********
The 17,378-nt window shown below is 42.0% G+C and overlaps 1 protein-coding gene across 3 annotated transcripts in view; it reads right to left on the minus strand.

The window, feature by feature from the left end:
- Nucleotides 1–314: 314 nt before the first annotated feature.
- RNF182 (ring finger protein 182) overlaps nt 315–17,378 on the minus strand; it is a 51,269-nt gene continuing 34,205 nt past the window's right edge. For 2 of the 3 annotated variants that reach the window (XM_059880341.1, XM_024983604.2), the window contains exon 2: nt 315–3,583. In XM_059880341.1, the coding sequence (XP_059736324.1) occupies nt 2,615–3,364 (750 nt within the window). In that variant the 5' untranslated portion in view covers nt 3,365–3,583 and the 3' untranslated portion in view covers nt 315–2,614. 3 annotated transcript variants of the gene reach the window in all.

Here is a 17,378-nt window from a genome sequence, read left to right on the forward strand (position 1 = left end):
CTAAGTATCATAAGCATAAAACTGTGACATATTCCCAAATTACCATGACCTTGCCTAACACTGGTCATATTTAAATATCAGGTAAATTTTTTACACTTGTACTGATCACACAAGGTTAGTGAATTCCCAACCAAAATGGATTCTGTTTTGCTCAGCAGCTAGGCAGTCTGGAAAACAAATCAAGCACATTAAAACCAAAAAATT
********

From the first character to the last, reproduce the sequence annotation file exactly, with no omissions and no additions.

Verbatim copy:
The 17,378-nt window shown below is 42.0% G+C and overlaps 1 protein-coding gene across 3 annotated transcripts in view; it reads right to left on the minus strand.

The window, feature by feature from the left end:
- Nucleotides 1–314: 314 nt before the first annotated feature.
- RNF182 (ring finger protein 182) overlaps nt 315–17,378 on the minus strand; it is a 51,269-nt gene continuing 34,205 nt past the window's right edge. For 2 of the 3 annotated variants that reach the window (XM_059880341.1, XM_024983604.2), the window contains exon 2: nt 315–3,583. In XM_059880341.1, the coding sequence (XP_059736324.1) occupies nt 2,615–3,364 (750 nt within the window). In that variant the 5' untranslated portion in view covers nt 3,365–3,583 and the 3' untranslated portion in view covers nt 315–2,614. 3 annotated transcript variants of the gene reach the window in all.

Here is a 17,378-nt window from a genome sequence, read left to right on the forward strand (position 1 = left end):
CTAAGTATCATAAGCATAAAACTGTGACATATTCCCAAATTACCATGACCTTGCCTAACACTGGTCATATTTAAATATCAGGTAAATTTTTTACACTTGTACTGATCACACAAGGTTAGTGAATTCCCAACCAAAATGGATTCTGTTTTGCTCAGCAGCTAGGCAGTCTGGAAAACAAATCAAGCACATTAAAACCAAAAAATT